To help solve the deicing problem, once we no longer have access to a hangar, I asked the boss to ship us some wing covers care of the hotel. (I've also asked him to check with the Dangerous Goods guy about special permission to carry deicing fluid). He e-mails me the tracking number for the shipment, and in it he notes that he's sent them care of the FBO instead of the hotel, because it will probably be easier to get the FBO to forward them when they are late. I'm just reading an e-mail with these details when the phone rings.
It's the front desk, and they say they have a package for me. I go down to collect it. It's not wing covers. It's a smaller package. I take it back up to the room to open it.
You might remember that back in June I was in this very town, in this very hotel, preparing to go to Alaska. And one of the preparations was ordering charts for the trip. There's no such thing as overnight delivery in the north, but I figured that ten days should be enough time to receive the package. It wasn't, and I never received the charts, but another pilot had ordered them because they thought they were going to be going in a different plane, so the expedition had charts and the ones I ordered just went into limbo. I left the hotel a forwarding address, should they arrive, but I didn't ever expect to see them.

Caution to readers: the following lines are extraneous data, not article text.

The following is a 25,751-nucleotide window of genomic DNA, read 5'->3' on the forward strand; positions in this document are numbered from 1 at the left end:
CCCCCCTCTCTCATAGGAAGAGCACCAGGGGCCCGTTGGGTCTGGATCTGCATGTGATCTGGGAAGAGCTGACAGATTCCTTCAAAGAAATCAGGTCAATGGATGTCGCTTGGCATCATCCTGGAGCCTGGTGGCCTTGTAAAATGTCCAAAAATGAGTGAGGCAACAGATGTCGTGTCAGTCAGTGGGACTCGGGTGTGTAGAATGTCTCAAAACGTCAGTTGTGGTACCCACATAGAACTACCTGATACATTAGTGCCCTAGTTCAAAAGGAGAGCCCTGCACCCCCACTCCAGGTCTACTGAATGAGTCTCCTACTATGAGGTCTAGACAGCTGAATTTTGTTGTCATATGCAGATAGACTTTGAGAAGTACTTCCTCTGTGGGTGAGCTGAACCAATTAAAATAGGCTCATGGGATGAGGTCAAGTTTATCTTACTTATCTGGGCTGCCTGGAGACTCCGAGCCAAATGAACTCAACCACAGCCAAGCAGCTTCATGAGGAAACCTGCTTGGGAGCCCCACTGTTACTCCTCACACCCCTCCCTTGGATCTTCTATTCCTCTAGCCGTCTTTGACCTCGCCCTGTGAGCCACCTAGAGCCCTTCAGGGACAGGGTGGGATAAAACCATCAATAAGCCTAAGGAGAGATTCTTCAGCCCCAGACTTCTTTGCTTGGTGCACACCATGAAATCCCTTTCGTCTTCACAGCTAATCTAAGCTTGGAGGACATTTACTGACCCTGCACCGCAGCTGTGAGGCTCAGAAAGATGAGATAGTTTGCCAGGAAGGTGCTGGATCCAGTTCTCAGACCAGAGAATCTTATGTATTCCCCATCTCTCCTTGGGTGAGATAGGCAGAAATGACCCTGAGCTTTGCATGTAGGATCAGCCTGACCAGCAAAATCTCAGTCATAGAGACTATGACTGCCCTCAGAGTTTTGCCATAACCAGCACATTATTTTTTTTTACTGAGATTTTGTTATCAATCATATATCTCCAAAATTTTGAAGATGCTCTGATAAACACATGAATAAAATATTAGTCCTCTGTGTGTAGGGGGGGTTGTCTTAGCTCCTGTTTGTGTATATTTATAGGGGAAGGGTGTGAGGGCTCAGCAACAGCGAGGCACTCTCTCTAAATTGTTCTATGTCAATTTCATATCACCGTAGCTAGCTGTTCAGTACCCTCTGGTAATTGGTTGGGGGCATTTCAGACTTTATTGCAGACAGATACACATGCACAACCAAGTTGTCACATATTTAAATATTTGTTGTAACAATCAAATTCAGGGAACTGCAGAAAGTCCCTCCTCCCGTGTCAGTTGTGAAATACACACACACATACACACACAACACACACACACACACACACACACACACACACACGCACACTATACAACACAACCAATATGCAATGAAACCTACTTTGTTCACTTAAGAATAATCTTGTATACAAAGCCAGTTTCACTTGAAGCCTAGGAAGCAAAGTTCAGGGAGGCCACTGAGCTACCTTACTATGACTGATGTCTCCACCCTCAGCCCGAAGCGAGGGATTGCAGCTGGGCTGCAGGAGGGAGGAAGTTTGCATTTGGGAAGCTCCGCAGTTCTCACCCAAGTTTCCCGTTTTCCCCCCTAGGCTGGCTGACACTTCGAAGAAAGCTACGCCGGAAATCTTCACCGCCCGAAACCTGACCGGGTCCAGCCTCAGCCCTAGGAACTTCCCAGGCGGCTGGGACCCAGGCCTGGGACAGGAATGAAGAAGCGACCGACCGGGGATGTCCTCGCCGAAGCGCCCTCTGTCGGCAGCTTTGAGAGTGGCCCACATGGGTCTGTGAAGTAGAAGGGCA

And now they are here. I'm sure they weren't six months in transit. Maybe they got stuck at the border for a couple of weeks, and then took another week or so to make it here. My theory is that the package has been sitting on a table in the hotel office and every few weeks someone looks at it and checks to see if there's a guest by that name in the hotel. When they don't find a match they shrug and leave it for someone else to deal with. But today they found a match. The turnover in hotel staff is so rapid that no one who checks the package has ever checked it before, so no one realizes the thing has been here since July. The person who called me likely assumed that it had arrived today or yesterday. And now I have it. Anyone need a set of expired Alaska charts?
The tracking number for the wing covers tells me that they went overnight to Edmonton, and are still there. I'll give them a couple of weeks. In the north "overnight" means "in about two weeks."